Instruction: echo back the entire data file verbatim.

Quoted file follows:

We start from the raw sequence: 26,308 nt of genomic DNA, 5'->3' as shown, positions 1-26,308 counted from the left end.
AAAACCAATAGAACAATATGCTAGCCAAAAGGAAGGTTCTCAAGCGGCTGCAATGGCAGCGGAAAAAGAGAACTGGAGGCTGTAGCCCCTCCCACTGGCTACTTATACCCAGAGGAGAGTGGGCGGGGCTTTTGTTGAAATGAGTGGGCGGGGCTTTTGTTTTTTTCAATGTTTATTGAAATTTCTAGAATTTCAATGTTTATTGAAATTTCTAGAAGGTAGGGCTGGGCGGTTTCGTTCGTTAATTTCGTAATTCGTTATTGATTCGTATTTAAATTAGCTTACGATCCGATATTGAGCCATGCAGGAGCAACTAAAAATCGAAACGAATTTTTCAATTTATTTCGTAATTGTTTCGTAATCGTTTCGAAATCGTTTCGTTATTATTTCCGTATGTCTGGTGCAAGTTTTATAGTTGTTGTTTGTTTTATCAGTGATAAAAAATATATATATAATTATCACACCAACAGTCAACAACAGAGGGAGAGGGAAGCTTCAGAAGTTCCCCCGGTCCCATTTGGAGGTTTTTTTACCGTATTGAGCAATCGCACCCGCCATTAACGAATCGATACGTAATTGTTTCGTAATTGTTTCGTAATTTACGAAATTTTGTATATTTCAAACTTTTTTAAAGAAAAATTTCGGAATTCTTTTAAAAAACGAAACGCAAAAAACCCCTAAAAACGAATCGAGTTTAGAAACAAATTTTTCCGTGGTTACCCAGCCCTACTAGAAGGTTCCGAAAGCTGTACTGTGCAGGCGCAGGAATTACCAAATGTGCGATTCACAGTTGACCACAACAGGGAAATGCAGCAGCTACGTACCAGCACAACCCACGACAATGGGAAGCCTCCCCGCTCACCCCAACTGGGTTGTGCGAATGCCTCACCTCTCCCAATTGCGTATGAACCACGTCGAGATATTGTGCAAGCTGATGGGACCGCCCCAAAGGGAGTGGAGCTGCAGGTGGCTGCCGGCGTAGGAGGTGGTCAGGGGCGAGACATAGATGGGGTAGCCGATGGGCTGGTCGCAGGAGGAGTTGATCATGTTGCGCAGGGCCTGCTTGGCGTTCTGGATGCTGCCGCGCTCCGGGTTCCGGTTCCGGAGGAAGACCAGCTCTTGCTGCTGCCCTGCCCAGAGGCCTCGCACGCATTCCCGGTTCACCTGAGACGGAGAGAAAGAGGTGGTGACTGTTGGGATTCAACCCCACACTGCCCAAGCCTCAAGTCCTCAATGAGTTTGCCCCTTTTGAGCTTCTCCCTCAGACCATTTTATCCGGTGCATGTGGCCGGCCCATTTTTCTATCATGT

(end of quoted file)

We start from the raw sequence: 26,308 nt of genomic DNA, 5'->3' as shown, positions 1-26,308 counted from the left end.
AAAACCAATAGAACAATATGCTAGCCAAAAGGAAGGTTCTCAAGCGGCTGCAATGGCAGCGGAAAAAGAGAACTGGAGGCTGTAGCCCCTCCCACTGGCTACTTATACCCAGAGGAGAGTGGGCGGGGCTTTTGTTGAAATGAGTGGGCGGGGCTTTTGTTTTTTTCAATGTTTATTGAAATTTCTAGAATTTCAATGTTTATTGAAATTTCTAGAAGGTAGGGCTGGGCGGTTTCGTTCGTTAATTTCGTAATTCGTTATTGATTCGTATTTAAATTAGCTTACGATCCGATATTGAGCCATGCAGGAGCAACTAAAAATCGAAACGAATTTTTCAATTTATTTCGTAATTGTTTCGTAATCGTTTCGAAATCGTTTCGTTATTATTTCCGTATGTCTGGTGCAAGTTTTATAGTTGTTGTTTGTTTTATCAGTGATAAAAAATATATATATAATTATCACACCAACAGTCAACAACAGAGGGAGAGGGAAGCTTCAGAAGTTCCCCCGGTCCCATTTGGAGGTTTTTTTACCGTATTGAGCAATCGCACCCGCCATTAACGAATCGATACGTAATTGTTTCGTAATTGTTTCGTAATTTACGAAATTTTGTATATTTCAAACTTTTTTAAAGAAAAATTTCGGAATTCTTTTAAAAAACGAAACGCAAAAAACCCCTAAAAACGAATCGAGTTTAGAAACAAATTTTTCCGTGGTTACCCAGCCCTACTAGAAGGTTCCGAAAGCTGTACTGTGCAGGCGCAGGAATTACCAAATGTGCGATTCACAGTTGACCACAACAGGGAAATGCAGCAGCTACGTACCAGCACAACCCACGACAATGGGAAGCCTCCCCGCTCACCCCAACTGGGTTGTGCGAATGCCTCACCTCTCCCAATTGCGTATGAACCACGTCGAGATATTGTGCAAGCTGATGGGACCGCCCCAAAGGGAGTGGAGCTGCAGGTGGCTGCCGGCGTAGGAGGTGGTCAGGGGCGAGACATAGATGGGGTAGCCGATGGGCTGGTCGCAGGAGGAGTTGATCATGTTGCGCAGGGCCTGCTTGGCGTTCTGGATGCTGCCGCGCTCCGGGTTCCGGTTCCGGAGGAAGACCAGCTCTTGCTGCTGCCCTGCCCAGAGGCCTCGCACGCATTCCCGGTTCACCTGAGACGGAGAGAAAGAGGTGGTGACTGTTGGGATTCAACCCCACACTGCCCAAGCCTCAAGTCCTCAATGAGTTTGCCCCTTTTGAGCTTCTCCCTCAGACCATTTTATCCGGTGCATGTGGCCGGCCCATTTTTCTATCATGT